The Governor is appointed by the Queen on the advice of the Premier to act as her representative as Head of State in Victoria.
Although the Governor is the Queen’s representative, it is the Governor and not the Queen who exercises the powers of Head of State.
The Governor has constitutional and ceremonial responsibilities. When the Governor is absent from the state, or unable to act, the Governor’s duties are fulfilled by the Lieutenant Governor or by an Administrator.
Premier, Special Minister of State and Ministers
The Premier, Special Minister of State and Ministers are accountable to Parliament.
The Premier is the head of the Victorian Government as the elected leader of the party or parties holding a majority of seats in the Legislative Assembly. The Special Minister of State oversees public sector administration and reform.
Ministers are accountable to Parliament for the administration of the Acts of Parliament assigned to them. They are also responsible for the operation of any departments, administrative offices and public entities that are part of their portfolios. Ministers are appointed by the Governor to a portfolio on advice of the Premier.
The General Order and its supplements are the guiding documents for determining the Minister for each piece of legislation and the associated ministerial powers and responsibilities. The General Order is published on the Department of Premier and Cabinet website. The Premier determines the makeup of ministerial portfolios and departments.
Examples of portfolios include health, education and justice.
Departments are created, abolished and altered by Order in Council under the Public Administration Act 2004.
The expression ‘machinery of government’ refers to the allocation and reallocation of functions between departments and Ministers. The Premier is responsible for machinery of government matters in Victoria.
Executive Council and Governor in Council
The Executive Council is a formal, weekly meeting of the Governor and Ministers (the standard practice in Victoria is for four Ministers to attend each meeting).
Upon taking office Ministers are sworn in for life as members of the Executive Council, which entitles them to the style ‘the Honourable’.
Wide-ranging powers, including the making of regulations, appointments to government bodies and arrangements in emergency situations are delegated by Parliament to the ‘Governor in Council’ (i.e. the Governor acting on the advice of the Executive Council).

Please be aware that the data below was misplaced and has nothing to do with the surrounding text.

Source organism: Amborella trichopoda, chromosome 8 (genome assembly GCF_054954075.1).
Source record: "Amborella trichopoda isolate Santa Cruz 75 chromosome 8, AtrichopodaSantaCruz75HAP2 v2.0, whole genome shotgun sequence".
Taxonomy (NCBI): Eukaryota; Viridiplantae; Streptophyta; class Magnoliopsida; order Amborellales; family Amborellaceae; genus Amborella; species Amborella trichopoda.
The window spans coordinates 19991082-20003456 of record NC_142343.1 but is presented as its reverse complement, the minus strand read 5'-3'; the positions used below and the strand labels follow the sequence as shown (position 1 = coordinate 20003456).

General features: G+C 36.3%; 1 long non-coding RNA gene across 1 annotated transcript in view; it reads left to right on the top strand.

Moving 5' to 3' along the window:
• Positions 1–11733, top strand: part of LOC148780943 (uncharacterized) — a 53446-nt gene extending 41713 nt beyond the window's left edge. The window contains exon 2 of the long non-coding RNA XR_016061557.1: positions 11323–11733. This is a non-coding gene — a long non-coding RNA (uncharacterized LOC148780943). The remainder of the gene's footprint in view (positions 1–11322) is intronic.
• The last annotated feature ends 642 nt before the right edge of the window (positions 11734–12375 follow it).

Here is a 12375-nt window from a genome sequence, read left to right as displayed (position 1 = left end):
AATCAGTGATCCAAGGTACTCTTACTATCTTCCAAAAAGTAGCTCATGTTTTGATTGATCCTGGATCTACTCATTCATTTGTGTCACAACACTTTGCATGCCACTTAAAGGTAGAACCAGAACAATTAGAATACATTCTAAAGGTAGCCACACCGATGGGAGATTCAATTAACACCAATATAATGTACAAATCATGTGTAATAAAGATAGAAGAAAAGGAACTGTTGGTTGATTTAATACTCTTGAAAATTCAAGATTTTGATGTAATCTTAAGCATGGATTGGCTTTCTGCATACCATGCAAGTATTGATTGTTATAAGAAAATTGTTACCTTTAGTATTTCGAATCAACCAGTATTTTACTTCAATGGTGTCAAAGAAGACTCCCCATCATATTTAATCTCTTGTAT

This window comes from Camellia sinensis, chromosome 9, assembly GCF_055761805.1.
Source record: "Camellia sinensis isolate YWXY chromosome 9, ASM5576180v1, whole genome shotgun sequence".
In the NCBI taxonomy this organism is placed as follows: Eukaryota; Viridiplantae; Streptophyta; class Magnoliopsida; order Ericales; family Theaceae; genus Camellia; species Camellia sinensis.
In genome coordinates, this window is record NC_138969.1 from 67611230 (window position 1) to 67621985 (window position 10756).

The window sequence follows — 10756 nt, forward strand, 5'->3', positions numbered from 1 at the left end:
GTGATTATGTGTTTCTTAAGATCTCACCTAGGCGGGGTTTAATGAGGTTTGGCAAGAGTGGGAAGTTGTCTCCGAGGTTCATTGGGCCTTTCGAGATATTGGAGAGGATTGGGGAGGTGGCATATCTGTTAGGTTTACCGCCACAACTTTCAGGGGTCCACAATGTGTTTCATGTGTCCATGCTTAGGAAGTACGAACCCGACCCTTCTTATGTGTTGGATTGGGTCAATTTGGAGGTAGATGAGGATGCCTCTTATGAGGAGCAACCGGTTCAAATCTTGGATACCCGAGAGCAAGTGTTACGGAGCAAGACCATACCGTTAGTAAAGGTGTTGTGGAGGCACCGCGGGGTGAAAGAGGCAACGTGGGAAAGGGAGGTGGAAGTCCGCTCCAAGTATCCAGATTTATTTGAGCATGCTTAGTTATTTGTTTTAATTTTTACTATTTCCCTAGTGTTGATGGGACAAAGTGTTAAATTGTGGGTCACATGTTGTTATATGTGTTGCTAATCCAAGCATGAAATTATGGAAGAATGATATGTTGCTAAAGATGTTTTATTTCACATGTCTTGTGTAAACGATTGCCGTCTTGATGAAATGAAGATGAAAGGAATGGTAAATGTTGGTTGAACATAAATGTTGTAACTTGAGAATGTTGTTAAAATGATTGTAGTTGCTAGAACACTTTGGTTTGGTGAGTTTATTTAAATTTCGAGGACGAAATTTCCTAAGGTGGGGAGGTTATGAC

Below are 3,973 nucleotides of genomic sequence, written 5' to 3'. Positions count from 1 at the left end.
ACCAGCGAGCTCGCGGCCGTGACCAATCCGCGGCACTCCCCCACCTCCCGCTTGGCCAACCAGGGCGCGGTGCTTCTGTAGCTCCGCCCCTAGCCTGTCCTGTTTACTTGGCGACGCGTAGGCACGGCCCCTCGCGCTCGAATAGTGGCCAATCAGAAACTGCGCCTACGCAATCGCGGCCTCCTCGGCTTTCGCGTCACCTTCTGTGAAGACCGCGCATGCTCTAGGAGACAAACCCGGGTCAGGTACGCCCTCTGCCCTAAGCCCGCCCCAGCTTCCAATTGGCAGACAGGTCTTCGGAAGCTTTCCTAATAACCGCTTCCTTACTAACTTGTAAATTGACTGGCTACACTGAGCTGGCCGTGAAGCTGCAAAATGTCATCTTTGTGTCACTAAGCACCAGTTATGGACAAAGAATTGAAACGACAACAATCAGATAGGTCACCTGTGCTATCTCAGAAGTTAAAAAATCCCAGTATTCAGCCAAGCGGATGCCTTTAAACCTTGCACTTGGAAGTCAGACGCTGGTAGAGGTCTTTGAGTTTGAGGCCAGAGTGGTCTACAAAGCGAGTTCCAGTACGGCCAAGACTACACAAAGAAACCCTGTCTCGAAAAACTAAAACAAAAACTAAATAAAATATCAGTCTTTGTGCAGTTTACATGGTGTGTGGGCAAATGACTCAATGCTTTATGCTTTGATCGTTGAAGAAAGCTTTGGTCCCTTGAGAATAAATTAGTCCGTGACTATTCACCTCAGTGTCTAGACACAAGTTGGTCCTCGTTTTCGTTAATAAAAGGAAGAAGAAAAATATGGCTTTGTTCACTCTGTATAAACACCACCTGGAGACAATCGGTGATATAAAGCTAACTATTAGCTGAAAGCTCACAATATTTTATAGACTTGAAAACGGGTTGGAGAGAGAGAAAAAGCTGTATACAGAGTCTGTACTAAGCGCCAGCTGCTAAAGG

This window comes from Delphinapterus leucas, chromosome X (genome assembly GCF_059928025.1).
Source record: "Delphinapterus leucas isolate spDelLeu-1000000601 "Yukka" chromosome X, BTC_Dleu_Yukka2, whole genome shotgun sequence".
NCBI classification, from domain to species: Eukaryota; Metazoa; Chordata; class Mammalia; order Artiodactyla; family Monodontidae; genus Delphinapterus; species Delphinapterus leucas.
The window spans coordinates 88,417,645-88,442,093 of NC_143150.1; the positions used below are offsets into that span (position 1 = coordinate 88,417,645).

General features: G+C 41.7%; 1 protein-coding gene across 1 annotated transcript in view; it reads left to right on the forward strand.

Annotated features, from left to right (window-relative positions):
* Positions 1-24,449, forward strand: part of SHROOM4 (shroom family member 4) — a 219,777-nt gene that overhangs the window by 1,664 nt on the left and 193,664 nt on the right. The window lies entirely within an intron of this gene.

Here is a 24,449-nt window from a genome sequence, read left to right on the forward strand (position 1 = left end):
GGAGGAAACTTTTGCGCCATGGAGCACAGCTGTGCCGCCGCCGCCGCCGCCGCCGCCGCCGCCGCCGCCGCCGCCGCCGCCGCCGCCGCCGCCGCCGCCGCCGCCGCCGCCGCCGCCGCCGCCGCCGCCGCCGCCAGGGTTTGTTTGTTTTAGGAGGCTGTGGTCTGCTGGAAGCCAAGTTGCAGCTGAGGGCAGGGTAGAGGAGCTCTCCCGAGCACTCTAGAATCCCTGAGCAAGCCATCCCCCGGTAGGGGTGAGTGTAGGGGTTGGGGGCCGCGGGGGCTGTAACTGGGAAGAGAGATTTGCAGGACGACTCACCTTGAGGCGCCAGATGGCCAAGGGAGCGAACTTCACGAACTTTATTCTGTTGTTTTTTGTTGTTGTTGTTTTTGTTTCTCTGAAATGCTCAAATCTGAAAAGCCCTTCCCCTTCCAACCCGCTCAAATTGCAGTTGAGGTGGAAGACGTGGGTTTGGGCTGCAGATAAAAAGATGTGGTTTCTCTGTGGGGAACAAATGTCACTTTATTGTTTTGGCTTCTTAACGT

In practice the Executive Council does not operate as a deliberative body.
Cabinet consists of the Premier and all Ministers. The Premier is the chairperson of the Cabinet. By convention, the Cabinet is the mechanism through which the Government makes decisions on policy, the legislative program and administrative issues. It is a formal meeting of Ministers but has no legal status or powers.
Cabinet and cabinet committees are forums in which Ministers, while working towards a collective position, can discuss proposals and a variety of options and views.
The openness and frankness of discussions in the cabinet room are protected by the strict observance of confidentiality. From time to time ministerial officers and public service employees may be invited to attend a meeting of the Cabinet or a cabinet committee.
Ministers are supported by ministerial officers who provide advice on policy and other issues such as stakeholder engagement.
Ordinarily a Minister’s most senior ministerial officer will be his or her chief of staff.
Ministerial officers are employed under section 98 of the Public Administration Act. They are employed by the Premier and assigned to Ministers to assist with performing their duties.
Ministerial officers are not public service employees and do not have authority to direct secretaries or public service employees. Their terms of employment are governed by their employment contracts (which could include enterprise agreements) and any codes of conduct determined by the Premier.
- advise the Minister (this advice supplements departmental advice)
- assist the Minister to administer his or her portfolio responsibilities
- assist the Minister to formulate government policy
- assist the Minister to disseminate information to the department, stakeholders and the
- assist the Minister as a member of both the Cabinet and Executive Council
- assist the Minister in his or her parliamentary role in so far as that role relates to the discharge of the Minister’s duties as a Minister of the Crown. (As members of Parliament, Ministers also receive support for their parliamentary role from electorate officers, who are employed by the Speaker of the Legislative Assembly and the President of the Legislative Council acting jointly.)
The Minister determines how their office functions. Other functions that ministerial officers may undertake include:
- management of the Minister’s diary
- coordination of media advice
- liaison with other ministerial offices.
Ministerial officers need to understand the protocols of their Minister’s office and the duties they are expected to perform.
Department of Parliamentary Services
The Department of Parliamentary Services is a department of the Parliament of Victoria. It supports Ministers and staff in electorate and parliamentary offices by providing:
- information technology services including hardware and software procurement and installation
- services and advice related to conditions of employment and remuneration including payroll, human resources and occupational health and safety services
- services related to training budgets, mobile phones and car fleet arrangements
- insurance arrangements with the Victorian Managed Insurance Authority (VMIA)
- payments regarding office budgets and allowances.